INFLUENCE: Bad bots made bad news

INFLUENCE: Bad bots made bad news

Influence opens the Encounters festival.
Luvo Mnyobe takes a look at fake news and its effects

Young people turning to digital media for news has left traditional newsrooms in disarray. In just months of the pandemic lockdown we have seen legacy titles in daily newspapers and magazines disappear. The end of these titles is not just a loss for the journalists who worked for them but presents a threat to our already fragile democracy.

The film Influence, by South African journalists Richard Poplak and Diana Nelle, explores how these fragilities were manipulated by British public relations firm Bell Pottinger to cover up corruption under the Jacob Zuma administration. They did this through massive use of twitter bots: fake accounts controlled by computers to boost the content of other people.
In South Africa we saw the rise of these bots during the height of investigations into state capture and corruption. When journalists began asking questions about how the friends of President Zuma captured the state there was a rise in the use of these bots to contaminate public discourse about the corrosion of the state.

Rather than explaining how the Gupta family took over executive duties such as appointment of ministers, the allocation of contracts with state owned companies and the abuse of state resources by the family, there was a massive campaign to distract from this by using the existing challenge of inequality and racism.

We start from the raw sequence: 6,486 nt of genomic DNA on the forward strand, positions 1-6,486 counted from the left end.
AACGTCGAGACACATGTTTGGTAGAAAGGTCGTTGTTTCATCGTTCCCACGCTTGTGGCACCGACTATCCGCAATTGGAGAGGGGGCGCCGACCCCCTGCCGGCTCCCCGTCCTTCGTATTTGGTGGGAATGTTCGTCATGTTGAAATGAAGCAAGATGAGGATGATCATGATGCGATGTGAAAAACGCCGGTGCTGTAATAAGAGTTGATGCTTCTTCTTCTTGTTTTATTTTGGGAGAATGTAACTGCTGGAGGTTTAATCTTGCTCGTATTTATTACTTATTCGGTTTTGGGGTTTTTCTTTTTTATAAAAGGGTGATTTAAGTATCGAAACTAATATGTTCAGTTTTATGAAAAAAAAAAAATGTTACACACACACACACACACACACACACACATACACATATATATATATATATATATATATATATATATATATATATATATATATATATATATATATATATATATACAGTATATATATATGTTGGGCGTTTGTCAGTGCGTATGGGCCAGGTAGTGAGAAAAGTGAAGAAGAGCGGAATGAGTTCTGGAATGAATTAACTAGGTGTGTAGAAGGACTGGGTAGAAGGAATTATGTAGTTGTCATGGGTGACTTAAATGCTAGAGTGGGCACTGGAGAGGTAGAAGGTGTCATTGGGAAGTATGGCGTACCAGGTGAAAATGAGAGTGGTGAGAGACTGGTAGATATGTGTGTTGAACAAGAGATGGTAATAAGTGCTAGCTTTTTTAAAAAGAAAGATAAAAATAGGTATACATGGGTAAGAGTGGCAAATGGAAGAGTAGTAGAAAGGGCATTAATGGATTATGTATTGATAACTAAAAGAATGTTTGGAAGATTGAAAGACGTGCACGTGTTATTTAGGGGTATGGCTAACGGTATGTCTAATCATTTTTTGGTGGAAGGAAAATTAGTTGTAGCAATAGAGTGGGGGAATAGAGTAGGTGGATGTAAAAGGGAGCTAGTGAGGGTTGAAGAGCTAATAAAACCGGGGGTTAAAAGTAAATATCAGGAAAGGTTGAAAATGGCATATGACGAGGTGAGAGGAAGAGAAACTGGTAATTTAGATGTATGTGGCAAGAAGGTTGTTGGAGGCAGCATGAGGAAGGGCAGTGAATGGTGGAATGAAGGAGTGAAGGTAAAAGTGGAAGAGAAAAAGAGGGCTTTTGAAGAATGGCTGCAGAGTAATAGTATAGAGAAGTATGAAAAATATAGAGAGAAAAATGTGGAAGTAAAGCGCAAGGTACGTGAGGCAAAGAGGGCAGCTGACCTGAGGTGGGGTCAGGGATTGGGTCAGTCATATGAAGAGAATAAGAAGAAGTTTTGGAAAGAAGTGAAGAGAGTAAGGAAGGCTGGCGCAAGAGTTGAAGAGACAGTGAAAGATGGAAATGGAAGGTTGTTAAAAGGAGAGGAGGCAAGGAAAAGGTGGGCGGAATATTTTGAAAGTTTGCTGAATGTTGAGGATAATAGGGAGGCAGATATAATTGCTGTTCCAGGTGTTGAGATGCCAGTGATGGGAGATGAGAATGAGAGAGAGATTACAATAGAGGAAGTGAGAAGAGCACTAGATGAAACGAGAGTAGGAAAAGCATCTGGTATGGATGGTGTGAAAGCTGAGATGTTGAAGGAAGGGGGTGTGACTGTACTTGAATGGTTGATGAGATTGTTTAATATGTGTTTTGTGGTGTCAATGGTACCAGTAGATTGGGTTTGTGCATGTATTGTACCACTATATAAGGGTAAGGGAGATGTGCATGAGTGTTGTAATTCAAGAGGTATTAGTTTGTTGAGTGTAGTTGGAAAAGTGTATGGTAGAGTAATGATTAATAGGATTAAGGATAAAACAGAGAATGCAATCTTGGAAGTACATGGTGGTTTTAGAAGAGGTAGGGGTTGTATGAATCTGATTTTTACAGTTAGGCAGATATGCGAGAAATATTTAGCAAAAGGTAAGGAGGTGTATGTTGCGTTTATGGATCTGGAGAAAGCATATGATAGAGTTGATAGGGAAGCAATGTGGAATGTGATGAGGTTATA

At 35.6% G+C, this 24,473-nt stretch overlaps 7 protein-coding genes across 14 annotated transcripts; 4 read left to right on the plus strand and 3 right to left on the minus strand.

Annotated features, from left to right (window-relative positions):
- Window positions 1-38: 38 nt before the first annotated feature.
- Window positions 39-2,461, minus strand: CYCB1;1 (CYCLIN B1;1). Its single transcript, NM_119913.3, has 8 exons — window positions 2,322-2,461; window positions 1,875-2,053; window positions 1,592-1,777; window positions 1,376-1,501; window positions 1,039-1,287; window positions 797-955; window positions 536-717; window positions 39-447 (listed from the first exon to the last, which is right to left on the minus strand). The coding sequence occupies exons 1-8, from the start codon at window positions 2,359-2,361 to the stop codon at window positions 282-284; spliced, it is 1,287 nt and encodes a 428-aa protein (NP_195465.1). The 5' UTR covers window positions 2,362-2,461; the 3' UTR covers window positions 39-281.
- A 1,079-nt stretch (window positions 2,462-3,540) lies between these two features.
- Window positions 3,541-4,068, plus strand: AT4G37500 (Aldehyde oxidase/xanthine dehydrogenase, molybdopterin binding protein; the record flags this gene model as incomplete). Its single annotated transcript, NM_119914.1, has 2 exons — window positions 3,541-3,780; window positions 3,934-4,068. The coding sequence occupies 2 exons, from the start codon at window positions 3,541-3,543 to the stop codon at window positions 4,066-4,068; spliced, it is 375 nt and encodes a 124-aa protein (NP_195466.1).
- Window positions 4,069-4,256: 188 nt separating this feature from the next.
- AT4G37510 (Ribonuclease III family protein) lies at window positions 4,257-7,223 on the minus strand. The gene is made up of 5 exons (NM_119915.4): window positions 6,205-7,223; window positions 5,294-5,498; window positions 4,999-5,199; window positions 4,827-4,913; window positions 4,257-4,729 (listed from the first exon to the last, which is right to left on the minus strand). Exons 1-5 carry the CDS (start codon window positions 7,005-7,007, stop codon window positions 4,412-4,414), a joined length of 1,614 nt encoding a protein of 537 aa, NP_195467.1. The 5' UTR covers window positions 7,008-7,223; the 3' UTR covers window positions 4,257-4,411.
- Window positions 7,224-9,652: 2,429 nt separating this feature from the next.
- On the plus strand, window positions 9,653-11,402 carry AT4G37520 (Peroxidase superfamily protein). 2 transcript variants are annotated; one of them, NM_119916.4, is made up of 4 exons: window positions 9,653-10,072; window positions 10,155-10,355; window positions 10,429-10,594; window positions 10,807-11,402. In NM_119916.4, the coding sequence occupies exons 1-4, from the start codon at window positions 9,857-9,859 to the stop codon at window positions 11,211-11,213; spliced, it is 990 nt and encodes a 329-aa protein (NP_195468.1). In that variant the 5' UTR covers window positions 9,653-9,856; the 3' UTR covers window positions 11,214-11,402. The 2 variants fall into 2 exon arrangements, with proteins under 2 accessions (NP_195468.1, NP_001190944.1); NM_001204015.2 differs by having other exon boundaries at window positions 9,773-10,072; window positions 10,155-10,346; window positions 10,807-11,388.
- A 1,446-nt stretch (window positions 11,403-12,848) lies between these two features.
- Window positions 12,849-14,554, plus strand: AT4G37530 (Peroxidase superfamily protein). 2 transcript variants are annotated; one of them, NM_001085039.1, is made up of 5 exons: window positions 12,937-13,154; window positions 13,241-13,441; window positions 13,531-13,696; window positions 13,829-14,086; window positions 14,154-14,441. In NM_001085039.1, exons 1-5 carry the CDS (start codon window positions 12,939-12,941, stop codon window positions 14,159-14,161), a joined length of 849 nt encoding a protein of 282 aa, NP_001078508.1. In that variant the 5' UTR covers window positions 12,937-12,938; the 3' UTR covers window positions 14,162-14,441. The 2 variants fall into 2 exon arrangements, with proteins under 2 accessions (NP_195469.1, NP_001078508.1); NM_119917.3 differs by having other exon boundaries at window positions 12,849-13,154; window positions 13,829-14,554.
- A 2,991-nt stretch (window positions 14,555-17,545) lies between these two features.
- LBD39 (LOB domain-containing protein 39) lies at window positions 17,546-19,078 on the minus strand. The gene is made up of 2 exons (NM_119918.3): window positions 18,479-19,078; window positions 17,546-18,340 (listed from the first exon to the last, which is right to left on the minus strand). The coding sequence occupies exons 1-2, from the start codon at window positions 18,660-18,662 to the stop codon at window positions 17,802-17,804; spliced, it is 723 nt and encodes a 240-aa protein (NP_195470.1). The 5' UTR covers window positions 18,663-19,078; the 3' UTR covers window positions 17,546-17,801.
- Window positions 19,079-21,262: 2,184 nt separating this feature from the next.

Through a massive campaign by Jacob Zuma and Bell Pottinger these bots manufactured public discourse regarding “white monopoly capital” – essentially drowning the voices of critical journalists who questioned the abuse of the state. This campaign may have bought the President more time in office but it came at the cost of the credibility of the many newsrooms now struggling to stay alive.
These bots were used to label journalists from publications such as the Mail & Guardian, News24 and The Daily Maverick – who employ Poplak and Nelle. The disinformation campaign positioned journalists as political opponents in support of “white monopoly capital”. These brave journalists were reduced to being political players in the sloganeering world of Bell Pottinger’s PR campaign to champion “Radical Economic Transformation”.
This campaign was nothing more than desperate attempts to hold on to political legitimacy by Zuma. But this desperation for power was costly for these journalists as they were made political opponents which meant that President’s followers could launch a scathing attack on them by the daily threats on social media. While it isn’t uncommon to witness political killing in parts of South Africa, it is quite rare and low for politicians to threaten journalists.
South African journalism has suffered massive decay through the campaign by Bell Pottinger. Many young people have opted not to even read or watch the news as they believe that it is missing a key element: truth. The fall of subscriptions is because many young people do not see any value in paying for news as journalists have “a political agenda”.
As a young a young person who has experience in newsrooms I worry not only about the continued job losses in the industry but the prospects of a world without journalism. While the turn of young people to digital media is exciting and creates room for innovative journalism the digital illiteracy of many young people concerns me. As I ready to watch Influence I am hopeful that young people will come out more critical about news on digital platforms.

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